Q&A: ‘Monitoring & enforcement of Net neutrality a huge task for regulators’

DECCAN CHRONICLE. | MINI TEJASWI
Published Dec 5, 2017, 12:52 am IST
Updated Dec 5, 2017, 12:52 am IST
Dr Sridhar, an authority on Net neutrality, spoke to Mini Tejaswi on the recent controversy around the topic.
Dr. V. Sridhar
 Dr. V. Sridhar

Dr. V. Sridhar, a professor at the Centre for IT and Public Policy at International Institute of Information Technology, Bangalore, has authored two books on telecom. He has been a member of Government of India committees on spectrum allocation and pricing. Dr Sridhar, an authority on Net neutrality, spoke to Mini Tejaswi on the recent controversy around the topic. Excerpts:

What are the key issues involved in the Net neutrality (NN) debate?

 

In its simplest form, Net neutrality means that the Internet Service Provider (ISP) has to treat all data bits in the same manner, irrespective of their source, destination and application that generated it.  There should not be any discrimination of such data bits in terms of price or priority. While the opponent camp includes telcos and ISPs, the proponents are the Content Providers (CPs). While the opponents say that strict enforcement of NN reduces their incentives to improve the underlying telecom and Internet infrastructure due to limited monetising opportunities,  the proponents indicate that without NN, the small CPs will not be able to compete against larger ones thus killing innovation and business prospects of small entrepreneurs.

How will Net neutrality impact netizens and enterprises in India?

Net neutrality will provide a level-playing field for smaller as well as larger CPs and hence will provide an opportunity for the Indian start-ups in the Internet content and application space to compete with global giants such as Google and Facebook. For  netizens, it can have mixed results.  For example, programmes such as Free Basics of Facebook could possibly provide netizens free access to the content and applications.However, it will not provide them access to Internet in its entirety.   

TRAI has recently spoken about forming a regulatory body to monitor and deal with any violation of Net neutrality. What should be the broader objective of such a body?

Though TRAI has come with detailed recommendations on NN recently, monitoring and enforcement are big challenges. We need to have large amount of granular data on access speed, pricing plans, across both access and backhaul networks, plus a detailed analysis of the same before any violation of NN is detected.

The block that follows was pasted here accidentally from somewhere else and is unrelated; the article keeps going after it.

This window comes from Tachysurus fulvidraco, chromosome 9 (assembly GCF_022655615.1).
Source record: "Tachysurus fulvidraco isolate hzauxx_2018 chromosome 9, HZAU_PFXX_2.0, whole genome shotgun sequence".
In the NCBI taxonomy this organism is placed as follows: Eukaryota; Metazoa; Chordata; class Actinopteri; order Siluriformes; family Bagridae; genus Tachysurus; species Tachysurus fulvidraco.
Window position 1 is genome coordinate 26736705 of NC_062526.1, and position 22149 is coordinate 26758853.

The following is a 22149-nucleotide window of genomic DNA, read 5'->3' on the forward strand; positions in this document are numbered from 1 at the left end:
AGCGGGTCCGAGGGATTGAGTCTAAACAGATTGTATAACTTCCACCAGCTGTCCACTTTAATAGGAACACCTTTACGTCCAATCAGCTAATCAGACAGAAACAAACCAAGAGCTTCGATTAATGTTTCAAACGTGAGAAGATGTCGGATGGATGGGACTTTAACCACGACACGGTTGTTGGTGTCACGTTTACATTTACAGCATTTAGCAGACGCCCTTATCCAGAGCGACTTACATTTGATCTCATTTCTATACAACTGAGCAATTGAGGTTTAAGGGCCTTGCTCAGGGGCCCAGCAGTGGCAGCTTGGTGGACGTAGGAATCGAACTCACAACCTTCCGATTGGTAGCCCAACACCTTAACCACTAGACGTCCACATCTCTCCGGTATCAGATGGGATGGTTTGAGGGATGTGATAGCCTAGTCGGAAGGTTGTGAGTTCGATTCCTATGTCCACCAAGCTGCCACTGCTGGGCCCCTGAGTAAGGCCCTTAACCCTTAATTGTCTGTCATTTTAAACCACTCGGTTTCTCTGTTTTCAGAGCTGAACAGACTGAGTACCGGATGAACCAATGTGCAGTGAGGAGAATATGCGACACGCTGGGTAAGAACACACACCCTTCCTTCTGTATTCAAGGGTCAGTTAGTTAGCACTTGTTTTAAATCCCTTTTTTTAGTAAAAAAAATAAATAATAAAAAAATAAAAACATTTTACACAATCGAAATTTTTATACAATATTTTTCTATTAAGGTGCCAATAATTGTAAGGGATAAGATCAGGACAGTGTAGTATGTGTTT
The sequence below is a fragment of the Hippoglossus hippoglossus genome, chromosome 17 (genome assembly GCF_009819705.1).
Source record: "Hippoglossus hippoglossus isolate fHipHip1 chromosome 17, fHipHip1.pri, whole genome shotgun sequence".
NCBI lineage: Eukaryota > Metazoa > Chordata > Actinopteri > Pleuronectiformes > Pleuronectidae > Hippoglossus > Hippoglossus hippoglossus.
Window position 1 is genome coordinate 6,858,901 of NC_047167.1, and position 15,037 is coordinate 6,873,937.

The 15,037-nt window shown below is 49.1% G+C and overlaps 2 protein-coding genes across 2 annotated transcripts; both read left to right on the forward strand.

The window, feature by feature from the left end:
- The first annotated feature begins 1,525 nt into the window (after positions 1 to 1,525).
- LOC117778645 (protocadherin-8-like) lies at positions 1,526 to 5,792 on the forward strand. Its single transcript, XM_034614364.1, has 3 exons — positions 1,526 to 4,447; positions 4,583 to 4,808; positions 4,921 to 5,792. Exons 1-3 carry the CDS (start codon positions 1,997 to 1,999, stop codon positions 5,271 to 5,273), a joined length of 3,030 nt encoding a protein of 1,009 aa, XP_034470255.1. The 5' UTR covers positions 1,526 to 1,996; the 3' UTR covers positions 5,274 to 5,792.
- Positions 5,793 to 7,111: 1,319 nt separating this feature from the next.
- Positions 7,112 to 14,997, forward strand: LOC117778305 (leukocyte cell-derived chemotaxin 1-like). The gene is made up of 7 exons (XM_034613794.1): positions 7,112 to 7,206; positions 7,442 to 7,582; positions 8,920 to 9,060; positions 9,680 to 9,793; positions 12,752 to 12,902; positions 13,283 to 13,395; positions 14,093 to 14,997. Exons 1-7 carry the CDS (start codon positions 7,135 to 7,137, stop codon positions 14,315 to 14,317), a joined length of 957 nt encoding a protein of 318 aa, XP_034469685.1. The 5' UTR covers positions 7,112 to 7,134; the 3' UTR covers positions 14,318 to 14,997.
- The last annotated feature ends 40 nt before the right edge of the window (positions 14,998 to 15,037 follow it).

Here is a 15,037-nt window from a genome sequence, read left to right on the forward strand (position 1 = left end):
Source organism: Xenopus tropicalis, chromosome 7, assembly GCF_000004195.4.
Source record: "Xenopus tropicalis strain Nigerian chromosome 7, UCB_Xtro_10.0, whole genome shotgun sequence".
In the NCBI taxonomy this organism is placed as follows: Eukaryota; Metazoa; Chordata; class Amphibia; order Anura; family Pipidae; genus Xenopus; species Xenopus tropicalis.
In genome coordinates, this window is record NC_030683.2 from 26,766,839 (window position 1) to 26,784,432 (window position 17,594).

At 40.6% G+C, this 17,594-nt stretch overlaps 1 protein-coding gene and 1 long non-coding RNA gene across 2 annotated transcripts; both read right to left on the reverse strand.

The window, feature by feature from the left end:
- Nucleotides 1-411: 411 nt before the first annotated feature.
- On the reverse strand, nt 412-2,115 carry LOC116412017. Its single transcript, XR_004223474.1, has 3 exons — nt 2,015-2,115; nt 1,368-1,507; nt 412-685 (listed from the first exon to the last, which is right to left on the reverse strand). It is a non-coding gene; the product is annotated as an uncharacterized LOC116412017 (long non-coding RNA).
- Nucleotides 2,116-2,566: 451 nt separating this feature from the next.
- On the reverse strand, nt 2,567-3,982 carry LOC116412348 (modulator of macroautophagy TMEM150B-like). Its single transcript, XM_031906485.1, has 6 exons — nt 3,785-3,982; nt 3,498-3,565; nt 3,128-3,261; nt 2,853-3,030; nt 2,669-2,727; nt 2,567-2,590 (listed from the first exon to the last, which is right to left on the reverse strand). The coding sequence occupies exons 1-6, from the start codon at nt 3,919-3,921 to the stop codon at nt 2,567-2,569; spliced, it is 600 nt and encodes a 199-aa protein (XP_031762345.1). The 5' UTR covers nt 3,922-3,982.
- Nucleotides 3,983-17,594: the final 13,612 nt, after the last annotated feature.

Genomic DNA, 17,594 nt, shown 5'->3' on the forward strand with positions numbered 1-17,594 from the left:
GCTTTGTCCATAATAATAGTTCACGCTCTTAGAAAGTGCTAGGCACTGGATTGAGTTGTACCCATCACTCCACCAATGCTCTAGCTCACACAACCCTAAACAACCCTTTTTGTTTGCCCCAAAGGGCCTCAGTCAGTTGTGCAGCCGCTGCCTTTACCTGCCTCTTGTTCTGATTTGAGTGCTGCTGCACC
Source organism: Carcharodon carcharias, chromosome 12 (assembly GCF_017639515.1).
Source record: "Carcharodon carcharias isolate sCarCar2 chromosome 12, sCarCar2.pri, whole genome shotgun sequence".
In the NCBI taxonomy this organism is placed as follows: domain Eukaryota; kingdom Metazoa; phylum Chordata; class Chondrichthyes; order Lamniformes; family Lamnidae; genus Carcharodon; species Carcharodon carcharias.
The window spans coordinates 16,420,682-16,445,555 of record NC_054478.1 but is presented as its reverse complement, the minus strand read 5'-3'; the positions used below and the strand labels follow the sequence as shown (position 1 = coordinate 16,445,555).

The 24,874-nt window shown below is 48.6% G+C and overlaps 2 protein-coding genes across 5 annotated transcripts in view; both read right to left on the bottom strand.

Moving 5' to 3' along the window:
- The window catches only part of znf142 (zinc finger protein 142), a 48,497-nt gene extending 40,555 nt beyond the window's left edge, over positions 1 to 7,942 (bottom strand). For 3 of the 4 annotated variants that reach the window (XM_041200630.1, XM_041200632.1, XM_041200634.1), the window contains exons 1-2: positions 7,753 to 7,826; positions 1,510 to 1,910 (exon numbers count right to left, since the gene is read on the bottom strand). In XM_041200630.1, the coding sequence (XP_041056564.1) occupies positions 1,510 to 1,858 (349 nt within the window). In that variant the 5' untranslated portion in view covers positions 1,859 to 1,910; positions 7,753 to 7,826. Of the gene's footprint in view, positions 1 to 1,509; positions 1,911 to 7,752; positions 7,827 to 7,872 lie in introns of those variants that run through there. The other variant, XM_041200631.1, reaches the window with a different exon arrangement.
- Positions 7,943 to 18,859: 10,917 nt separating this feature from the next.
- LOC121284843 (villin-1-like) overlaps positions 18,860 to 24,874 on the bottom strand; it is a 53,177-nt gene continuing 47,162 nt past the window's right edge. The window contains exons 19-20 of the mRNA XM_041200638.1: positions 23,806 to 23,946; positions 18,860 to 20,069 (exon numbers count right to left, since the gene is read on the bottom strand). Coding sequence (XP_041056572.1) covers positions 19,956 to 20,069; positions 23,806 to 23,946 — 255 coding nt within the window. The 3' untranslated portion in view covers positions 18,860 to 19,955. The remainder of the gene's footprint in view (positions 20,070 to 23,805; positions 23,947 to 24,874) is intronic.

In 2015, the Federal Communications Commission (FCC) ruled in favour of Net neutrality in the  US but the new regime has a change of mind and plans to repeal the existing rules. What do you think is the reason for this change and what could be  the impact?

As mentioned earlier, monitoring and enforcement of NN is a big challenge for regulators. The argument of FCC Chairman Ajit Pai is that NN amounts to micromanaging the operations and business models of the ISPs. It also curtails the ISPs in terms of monetisation of their assets such as radio spectrum and infrastructure and hence provides a barrier for further investment.  This could potentially impact quality of service delivery. Under the Obama administration, the Title II provisions of the Communications Act of 1934 reclassifies Internet service offerings as telecommunication  service (as opposed to information service as stated earlier) and empower the regulatory  authority to scrutinise the conduct of broadband service providers and take penal actions if violations are found. Mr Pai is also against this provision as he says it will lead to over-regulation of the ISPs. 

Are service providers in India following Net neutrality guidelines in true sense?

After TRAI notified “Prohib-ition of discriminatory tariffs for data services regulation” in February 2016 principally against “zero rating” (free data) of Free Basics programme offered by Facebook, the ISPs have been cautious about discriminatory pricing.  While it is easy to notice any form of discriminatory pricing, prioritisation is difficult to observe. That is whether ISPs have been accelerating one application/content (e.g. Hike Messa-ging) compared to others (e.g. WhatsApp) is difficult to monitor and regulate. 

TRAI in its recent recommendations has focussed only on ISPs. I and Prof. Rohit Prasad at Management Development Institute, Gurgaon, have always argued and submitted our response to TRAI consultation process that NN advocates must examine its applicability not only to ISPs but also to CPs and Content Delivery Networks (CDNs) who are the intermediaries between ISPs and CPs. The recent TRAI recommendation clearly has absolved CDNs and not even mentioned CPs under NN regulation.  Hence, any vertical integration between CPs, CDNs and ISPs might escape the scrutiny of the NN regulation.

Is Internet functioning with-out prejudice or preferential treatment to any particular sites or services or do you see compromises happening?

We need to understand that ISPs are just one part of the Net neutrality puzzle. While the focus has been traditionally on ISPs’ discriminatory practices, no one talks about Google’s sponsored search or Facebook’s advertisements which are also one form of discrimination.  While it is difficult to detect and enforce such discrimination, we need to be conscious of the fact that some of the CPs with valuations which are multiple times that of the ISPs could discriminate and distort the equity of the Internet. Hence, apart from  the ISPs, Content Providers also need to be brought under  close watch!





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